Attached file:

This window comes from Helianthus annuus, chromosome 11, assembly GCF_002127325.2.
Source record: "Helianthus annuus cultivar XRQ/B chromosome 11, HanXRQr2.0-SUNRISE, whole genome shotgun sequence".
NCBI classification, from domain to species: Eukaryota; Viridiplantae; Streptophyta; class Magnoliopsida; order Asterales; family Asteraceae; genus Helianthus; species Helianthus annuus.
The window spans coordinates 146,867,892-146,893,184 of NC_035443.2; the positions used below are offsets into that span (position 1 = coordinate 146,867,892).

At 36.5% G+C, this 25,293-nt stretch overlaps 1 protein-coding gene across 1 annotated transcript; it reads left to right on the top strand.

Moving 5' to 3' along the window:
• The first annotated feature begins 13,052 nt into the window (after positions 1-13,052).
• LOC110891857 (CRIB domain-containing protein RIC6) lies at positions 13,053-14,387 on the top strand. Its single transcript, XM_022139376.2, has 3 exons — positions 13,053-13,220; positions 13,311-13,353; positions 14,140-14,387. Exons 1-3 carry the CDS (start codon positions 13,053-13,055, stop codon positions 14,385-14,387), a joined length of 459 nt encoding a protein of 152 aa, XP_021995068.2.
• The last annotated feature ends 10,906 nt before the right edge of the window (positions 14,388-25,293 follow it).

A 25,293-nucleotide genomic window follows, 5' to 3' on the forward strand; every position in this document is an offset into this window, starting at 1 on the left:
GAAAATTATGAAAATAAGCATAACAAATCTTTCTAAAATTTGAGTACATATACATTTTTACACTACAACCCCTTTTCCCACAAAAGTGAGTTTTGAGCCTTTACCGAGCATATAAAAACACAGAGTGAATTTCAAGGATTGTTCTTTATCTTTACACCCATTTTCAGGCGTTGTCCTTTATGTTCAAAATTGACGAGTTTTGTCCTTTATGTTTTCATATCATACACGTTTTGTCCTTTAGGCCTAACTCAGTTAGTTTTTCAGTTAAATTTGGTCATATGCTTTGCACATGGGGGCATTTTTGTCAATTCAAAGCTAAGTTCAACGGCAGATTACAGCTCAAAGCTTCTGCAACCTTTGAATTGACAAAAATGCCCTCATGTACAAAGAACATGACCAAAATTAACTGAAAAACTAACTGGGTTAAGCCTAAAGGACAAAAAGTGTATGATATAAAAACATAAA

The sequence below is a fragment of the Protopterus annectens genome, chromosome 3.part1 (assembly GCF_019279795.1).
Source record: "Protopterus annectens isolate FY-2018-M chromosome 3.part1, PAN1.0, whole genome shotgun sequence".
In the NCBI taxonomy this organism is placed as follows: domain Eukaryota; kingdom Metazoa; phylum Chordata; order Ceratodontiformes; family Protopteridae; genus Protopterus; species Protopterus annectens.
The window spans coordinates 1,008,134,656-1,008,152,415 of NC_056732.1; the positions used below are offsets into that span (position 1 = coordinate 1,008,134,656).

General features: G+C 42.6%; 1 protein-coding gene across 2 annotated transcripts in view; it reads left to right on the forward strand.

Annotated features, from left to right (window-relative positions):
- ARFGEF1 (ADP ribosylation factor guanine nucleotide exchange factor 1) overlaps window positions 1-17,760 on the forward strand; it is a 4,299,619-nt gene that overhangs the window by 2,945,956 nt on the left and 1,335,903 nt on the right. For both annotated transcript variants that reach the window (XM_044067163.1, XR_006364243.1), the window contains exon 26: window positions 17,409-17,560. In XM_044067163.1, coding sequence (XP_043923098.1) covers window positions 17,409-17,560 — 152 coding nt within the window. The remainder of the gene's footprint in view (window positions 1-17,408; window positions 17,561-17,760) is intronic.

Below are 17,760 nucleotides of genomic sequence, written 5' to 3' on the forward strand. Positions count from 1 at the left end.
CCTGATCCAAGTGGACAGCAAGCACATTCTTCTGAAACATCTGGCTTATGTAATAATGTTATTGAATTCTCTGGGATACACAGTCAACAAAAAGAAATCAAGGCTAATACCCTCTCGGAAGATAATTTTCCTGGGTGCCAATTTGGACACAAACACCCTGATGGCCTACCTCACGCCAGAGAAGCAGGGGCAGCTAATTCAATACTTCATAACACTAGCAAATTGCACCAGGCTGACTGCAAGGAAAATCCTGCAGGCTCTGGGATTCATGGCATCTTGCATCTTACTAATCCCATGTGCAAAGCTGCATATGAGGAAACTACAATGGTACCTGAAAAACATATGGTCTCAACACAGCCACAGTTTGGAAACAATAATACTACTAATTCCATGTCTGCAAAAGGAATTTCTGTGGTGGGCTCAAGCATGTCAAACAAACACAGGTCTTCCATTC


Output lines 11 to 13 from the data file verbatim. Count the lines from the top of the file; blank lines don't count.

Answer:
GAAAATTATGAAAATAAGCATAACAAATCTTTCTAAAATTTGAGTACATATACATTTTTACACTACAACCCCTTTTCCCACAAAAGTGAGTTTTGAGCCTTTACCGAGCATATAAAAACACAGAGTGAATTTCAAGGATTGTTCTTTATCTTTACACCCATTTTCAGGCGTTGTCCTTTATGTTCAAAATTGACGAGTTTTGTCCTTTATGTTTTCATATCATACACGTTTTGTCCTTTAGGCCTAACTCAGTTAGTTTTTCAGTTAAATTTGGTCATATGCTTTGCACATGGGGGCATTTTTGTCAATTCAAAGCTAAGTTCAACGGCAGATTACAGCTCAAAGCTTCTGCAACCTTTGAATTGACAAAAATGCCCTCATGTACAAAGAACATGACCAAAATTAACTGAAAAACTAACTGGGTTAAGCCTAAAGGACAAAAAGTGTATGATATAAAAACATAAA

The sequence below is a fragment of the Protopterus annectens genome, chromosome 3.part1 (assembly GCF_019279795.1).
Source record: "Protopterus annectens isolate FY-2018-M chromosome 3.part1, PAN1.0, whole genome shotgun sequence".